Lee's deceptively free-form "Lear" starts out as a bug's-eye view of Shakespeare's great tragedy.
Meanwhile, back at the palace, everyone’s trying to avoid discussing the way they blinded that one old man and kicked the other one out into the storm. Young Jean Lee’s deceptively free-form “Lear” starts out as a bug’s-eye view of Shakespeare’s great tragedy, exploring some of the Bard’s pettiest characters as they pick at each other during the moments they’re not onstage in “King Lear.” But as the show moves forward, Lee uses that play and some beautifully unconventional additions to flesh out Shakespeare’s themes of loneliness, mortality and filial responsibility in gratifying and moving depth.
Lee ranks among the few writers with both the skill and the inclination to suggest that her bad characters are probably no worse than most of the audience. In fact, that’s one of the first things she points out here — “I’m a bad person!” Edmund (Pete Simpson) bursts out, explaining when pressed that he only cares about himself. “Everyone is selfish,” Goneril (Okwui Okpokwasili) replies, not looking up from her book.
Edmund tries to explain that he’s done something really awful by blinding his father and sending him out into the tempest, but no one — especially not Regan (April Mathis), Goneril or Edgar (Paul Lazar) — wants to think about that, so they excuse him. “Plus,” Edmund adds desperately, “everyone’s started to look fat to me.”
Here we have a world in which no one will even admit the possibility of genuine evil unless you insult their appearance.
The text could have simply stopped exploring new territory here and the play would still have been interesting and funny — sort of a “Rosencrantz and Guildenstern are Dead” for the Twitter set. The characters’ hilariously ill-informed discussion of Buddhism (“You know, like with … like you just accept everything,” Edgar clarifies) and their bitchy battle-of-the-sexes banter could go on for another hour without disappointing most people.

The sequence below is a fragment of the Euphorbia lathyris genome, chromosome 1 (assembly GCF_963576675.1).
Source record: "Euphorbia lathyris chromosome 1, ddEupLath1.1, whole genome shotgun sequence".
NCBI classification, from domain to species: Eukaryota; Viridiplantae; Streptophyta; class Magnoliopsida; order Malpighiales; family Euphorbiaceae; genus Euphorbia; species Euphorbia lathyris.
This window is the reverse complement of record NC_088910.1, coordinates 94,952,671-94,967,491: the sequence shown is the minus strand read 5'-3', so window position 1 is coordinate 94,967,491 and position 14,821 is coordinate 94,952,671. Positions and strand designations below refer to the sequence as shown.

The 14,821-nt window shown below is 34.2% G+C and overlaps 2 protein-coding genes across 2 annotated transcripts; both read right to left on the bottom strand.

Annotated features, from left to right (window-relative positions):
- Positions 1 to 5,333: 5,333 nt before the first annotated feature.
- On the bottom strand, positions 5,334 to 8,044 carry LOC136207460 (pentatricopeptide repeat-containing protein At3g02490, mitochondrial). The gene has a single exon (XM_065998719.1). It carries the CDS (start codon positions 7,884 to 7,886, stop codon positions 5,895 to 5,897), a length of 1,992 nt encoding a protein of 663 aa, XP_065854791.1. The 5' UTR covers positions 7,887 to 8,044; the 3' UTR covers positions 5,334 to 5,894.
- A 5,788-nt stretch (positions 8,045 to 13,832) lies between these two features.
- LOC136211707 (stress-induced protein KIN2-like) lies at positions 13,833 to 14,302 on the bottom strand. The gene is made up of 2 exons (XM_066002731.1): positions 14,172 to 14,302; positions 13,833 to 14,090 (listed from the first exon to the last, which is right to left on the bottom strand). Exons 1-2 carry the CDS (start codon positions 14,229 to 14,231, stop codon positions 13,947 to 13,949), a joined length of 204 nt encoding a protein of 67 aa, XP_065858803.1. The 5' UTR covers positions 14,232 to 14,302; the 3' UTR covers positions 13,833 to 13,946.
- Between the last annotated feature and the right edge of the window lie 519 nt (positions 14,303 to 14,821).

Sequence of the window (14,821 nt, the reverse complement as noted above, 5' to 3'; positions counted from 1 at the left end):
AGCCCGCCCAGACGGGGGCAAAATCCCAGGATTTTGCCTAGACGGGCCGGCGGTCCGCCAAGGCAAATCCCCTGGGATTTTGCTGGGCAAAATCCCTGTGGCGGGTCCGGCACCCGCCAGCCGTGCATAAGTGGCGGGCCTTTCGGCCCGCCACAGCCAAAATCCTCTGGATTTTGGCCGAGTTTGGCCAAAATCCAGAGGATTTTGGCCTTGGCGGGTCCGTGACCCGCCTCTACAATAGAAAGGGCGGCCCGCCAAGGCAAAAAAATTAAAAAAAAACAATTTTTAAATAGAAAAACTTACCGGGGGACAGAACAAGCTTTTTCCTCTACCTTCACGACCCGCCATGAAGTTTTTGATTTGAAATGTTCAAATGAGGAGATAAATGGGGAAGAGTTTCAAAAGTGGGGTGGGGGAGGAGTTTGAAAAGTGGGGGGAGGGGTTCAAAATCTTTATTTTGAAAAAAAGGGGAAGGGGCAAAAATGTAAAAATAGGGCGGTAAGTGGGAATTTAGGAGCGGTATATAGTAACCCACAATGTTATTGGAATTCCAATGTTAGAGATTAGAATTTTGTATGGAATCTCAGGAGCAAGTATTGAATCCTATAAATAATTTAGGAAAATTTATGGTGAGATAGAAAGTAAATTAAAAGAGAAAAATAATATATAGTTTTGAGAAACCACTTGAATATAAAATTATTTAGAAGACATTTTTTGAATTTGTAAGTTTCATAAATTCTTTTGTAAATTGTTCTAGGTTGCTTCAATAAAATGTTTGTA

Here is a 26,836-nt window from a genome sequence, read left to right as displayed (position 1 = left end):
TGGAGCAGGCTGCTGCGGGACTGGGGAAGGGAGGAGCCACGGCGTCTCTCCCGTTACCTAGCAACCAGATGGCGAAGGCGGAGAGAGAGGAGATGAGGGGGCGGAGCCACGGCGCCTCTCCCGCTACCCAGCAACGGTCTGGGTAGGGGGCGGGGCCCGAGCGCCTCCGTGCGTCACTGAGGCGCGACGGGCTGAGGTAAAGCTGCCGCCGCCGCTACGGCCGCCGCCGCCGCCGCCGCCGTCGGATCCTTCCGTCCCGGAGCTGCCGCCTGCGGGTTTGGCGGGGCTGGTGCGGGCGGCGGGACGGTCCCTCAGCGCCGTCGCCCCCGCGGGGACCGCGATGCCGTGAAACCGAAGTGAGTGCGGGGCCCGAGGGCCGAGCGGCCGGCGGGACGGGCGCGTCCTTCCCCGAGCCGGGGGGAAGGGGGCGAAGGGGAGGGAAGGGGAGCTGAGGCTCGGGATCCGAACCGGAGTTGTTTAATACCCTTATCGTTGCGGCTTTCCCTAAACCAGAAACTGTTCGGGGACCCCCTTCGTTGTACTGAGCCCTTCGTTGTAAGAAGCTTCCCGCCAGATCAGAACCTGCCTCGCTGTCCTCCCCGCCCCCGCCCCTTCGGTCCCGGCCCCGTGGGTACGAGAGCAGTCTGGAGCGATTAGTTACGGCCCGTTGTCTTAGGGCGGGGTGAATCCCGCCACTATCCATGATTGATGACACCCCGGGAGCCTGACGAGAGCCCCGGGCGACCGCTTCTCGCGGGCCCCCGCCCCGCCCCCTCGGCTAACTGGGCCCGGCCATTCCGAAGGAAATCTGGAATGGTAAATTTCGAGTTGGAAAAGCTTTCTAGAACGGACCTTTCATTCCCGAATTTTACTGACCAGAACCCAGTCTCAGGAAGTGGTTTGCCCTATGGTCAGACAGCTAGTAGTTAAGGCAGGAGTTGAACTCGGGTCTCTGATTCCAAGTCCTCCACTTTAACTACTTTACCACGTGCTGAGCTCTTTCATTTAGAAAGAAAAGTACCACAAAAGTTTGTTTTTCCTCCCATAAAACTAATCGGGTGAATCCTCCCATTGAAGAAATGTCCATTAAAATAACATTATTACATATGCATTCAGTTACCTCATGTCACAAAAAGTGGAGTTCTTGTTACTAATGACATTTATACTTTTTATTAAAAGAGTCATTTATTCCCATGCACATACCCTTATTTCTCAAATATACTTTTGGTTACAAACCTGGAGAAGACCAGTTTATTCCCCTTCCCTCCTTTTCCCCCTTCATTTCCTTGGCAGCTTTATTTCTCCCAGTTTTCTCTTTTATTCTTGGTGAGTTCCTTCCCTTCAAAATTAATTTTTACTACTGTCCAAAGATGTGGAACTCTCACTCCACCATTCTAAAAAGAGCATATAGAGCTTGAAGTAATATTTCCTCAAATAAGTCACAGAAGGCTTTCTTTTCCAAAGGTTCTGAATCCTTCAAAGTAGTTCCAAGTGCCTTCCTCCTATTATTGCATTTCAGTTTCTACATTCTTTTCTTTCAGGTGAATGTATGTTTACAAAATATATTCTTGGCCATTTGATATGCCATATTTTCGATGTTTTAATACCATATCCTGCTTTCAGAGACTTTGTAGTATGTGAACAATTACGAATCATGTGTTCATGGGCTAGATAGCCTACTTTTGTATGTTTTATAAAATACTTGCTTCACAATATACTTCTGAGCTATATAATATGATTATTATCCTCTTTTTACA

But Lee is a lot more precise than that — she wants to show us, first, what allows these people to live with themselves, which is quite a challenge since most of us are probably champing at the bit to pass judgment on them.
Okpokwasili’s performance is a tremendous help here. With an air of utter niceness, she describes herself in an aside: “My needs are essential,” she says. “If I want to kick you to the curb, that is because my foot is possessed with the desire of kicking. I have no control over myself.”
More importantly, though, “Lear” is about mortality, our own and that of our parents. As the play narrows its focus, the Shakespearean trappings begin to warp and distort, then vanish completely.
Cordelia (Amelia Workman), recovered from her time abroad and looking stunning (Roxana Ramseur has put together some particularly beautiful costumes), talks about virtue as if she’s from another planet. Goneril enters announcing, “I am Lear!” and speaks as her dad for several minutes. Finally, the lights go down and Lazar pulls off his fake beard and addresses us, telling us that each moment could be our last. And come to think of it, why are we at a play?
Again, it’s a place where the show could have ended, and again, it’s a better play for having gone forward. The lights come back up on David Evans Morris’ opulent red-and-gold set, which looks in the little space like the Studio Apartment of Versailles. The actors return in full period garb to perform with heart-rending sincerity “The Most Lamentable Tragedie of the Death of Mr. Hooper.” For audiences unfamiliar with this work, please refer to YouTube, where you can watch the whole “Sesame Street” episode in which it originated.
Those too old or young to remember the segment will understand its gist without research; suffice it to say that when one of the show’s performers died suddenly, the producers of “Sesame Street” decided to try to explain mortality to their young audience rather than pretend nothing had happened.
In other words, it’s the opposite of the snarky conversation at the beginning of the play, where no one will talk about the tragedies staring them in the face. It’s bizarrely appropriate that this is the only scene in Lee’s play intercut with actual dialogue from Shakespeare: Okpokwasili roars Lear’s speech for the dead Cordelia just before we hear a character who is basically a very large toddler come to terms with death.
Without jokiness or sarcasm, Simpson plays Big Bird here, and he carries the character’s guileless sincerity into the play’s next and final scene — one that reconciles the two extremes of grief we’ve just seen and pulls Shakespeare’s huge themes down into the personal in a way that is both comforting and deeply tragic. This, Lee says again and again, will happen to you, too.